A subcontracting plan is required from (Large) business, when the dollar amount including options exceeds $650,000 ($1.5 Million for Construction), and subcontracting opportunities exist. A subcontracting plan must be obtained from the apparent successful offeror prior to contract award, whether sealed bidding or negotiation awards the contract.
3. When are Subcontracting Plans not required?
Subcontracting Plans are not required for:
- From Small Business concerns;
- For personal services contracts;
- For contracts or contract modifications when performed outside the United States; and
- When subcontracting opportunities do not exist.
4. What if it is determined that no subcontracting opportunities exist?
If it is determined that there are no subcontracting possibilities, the determination must be approved at a level above the contracting officer and placed in the contract file and a copy submitted to the Executive Director, Office of Small and Disadvantaged Business Utilization (OSDBU).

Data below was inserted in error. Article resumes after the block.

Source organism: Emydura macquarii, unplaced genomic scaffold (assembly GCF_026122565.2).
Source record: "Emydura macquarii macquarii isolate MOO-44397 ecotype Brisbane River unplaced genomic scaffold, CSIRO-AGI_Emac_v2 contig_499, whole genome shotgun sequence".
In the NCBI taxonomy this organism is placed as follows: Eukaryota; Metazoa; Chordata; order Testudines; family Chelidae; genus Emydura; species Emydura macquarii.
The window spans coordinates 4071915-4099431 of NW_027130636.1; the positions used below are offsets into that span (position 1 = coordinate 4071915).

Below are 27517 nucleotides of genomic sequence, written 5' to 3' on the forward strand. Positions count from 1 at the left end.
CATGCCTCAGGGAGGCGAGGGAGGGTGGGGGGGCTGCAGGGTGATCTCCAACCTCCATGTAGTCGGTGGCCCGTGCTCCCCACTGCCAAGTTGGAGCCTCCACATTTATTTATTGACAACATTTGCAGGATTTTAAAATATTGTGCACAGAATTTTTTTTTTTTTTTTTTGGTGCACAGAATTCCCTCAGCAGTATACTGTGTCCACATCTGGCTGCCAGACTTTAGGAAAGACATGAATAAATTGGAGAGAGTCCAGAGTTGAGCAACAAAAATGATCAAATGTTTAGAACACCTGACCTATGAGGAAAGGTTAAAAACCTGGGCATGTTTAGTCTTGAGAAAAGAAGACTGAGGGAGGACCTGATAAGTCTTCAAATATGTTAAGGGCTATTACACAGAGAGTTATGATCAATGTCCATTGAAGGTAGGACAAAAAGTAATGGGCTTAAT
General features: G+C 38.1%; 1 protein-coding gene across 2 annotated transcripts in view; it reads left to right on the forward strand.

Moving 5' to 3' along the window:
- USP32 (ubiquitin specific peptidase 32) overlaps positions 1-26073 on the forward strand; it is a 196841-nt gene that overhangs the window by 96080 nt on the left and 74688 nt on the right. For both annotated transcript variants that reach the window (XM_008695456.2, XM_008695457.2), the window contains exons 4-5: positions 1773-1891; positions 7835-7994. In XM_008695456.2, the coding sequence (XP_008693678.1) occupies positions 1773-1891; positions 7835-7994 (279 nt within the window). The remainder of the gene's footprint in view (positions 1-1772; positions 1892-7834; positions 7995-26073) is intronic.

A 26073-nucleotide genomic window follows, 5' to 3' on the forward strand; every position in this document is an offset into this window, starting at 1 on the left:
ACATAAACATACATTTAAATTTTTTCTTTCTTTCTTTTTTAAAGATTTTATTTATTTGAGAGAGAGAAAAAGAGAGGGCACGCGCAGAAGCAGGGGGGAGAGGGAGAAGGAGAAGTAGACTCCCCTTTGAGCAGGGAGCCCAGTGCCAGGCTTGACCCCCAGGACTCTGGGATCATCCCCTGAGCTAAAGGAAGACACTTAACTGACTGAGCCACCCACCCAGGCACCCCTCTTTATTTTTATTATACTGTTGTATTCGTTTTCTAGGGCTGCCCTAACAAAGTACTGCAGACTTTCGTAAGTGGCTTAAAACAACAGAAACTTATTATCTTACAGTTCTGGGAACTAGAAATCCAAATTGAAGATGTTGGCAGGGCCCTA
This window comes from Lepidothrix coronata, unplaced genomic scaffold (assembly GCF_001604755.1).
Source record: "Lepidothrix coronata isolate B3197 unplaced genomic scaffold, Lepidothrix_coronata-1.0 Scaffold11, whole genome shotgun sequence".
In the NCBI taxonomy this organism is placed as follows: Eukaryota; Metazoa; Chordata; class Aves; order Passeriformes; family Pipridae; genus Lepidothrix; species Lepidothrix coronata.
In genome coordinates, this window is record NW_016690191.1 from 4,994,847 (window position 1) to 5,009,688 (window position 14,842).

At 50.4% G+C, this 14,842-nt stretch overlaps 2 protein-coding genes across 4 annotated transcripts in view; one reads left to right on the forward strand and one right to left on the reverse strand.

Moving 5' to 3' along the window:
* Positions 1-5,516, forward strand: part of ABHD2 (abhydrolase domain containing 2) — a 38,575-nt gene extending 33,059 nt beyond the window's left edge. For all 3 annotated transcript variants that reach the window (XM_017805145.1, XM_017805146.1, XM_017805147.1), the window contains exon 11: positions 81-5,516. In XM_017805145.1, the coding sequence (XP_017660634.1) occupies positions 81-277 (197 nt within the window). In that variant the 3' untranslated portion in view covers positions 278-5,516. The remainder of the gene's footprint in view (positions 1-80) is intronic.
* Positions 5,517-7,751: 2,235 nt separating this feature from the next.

5. What if I have a Procurement Center Representative (PCR) assigned to my facility, would he/she review the subcontracting plan?
While most VA facilities work directly with VA OSDBU for subcontracting plan reviews, some do have PCR s assigned. In such cases, the PCR will review and recommend approval to the contracting officer. Once that subcontracting plan has been reviewed and approved, a copy of the approved subcontracting plan is submitted to the Office of Small and Disadvantaged Business Utilization (00SB).
6. What if there is no Procurement Center Representative located at my facility, who would review the subcontracting plan?
If there is not PCR assigned to your facility, the subcontracting plan is submitted directly to the Office of Small and Disadvantaged Business Utilization for review and recommendations.
7. What if the prime contractor has Commercial Subcontracting Plan approved by another Federal Agency, and the prime is being awarded a contract by a VA facility?
The prime contractor is responsible for submitting to a copy of the approved subcontracting plan to the VA contracting officer. The VA contracting officer will then ensure that VA OSDBU receives a copy.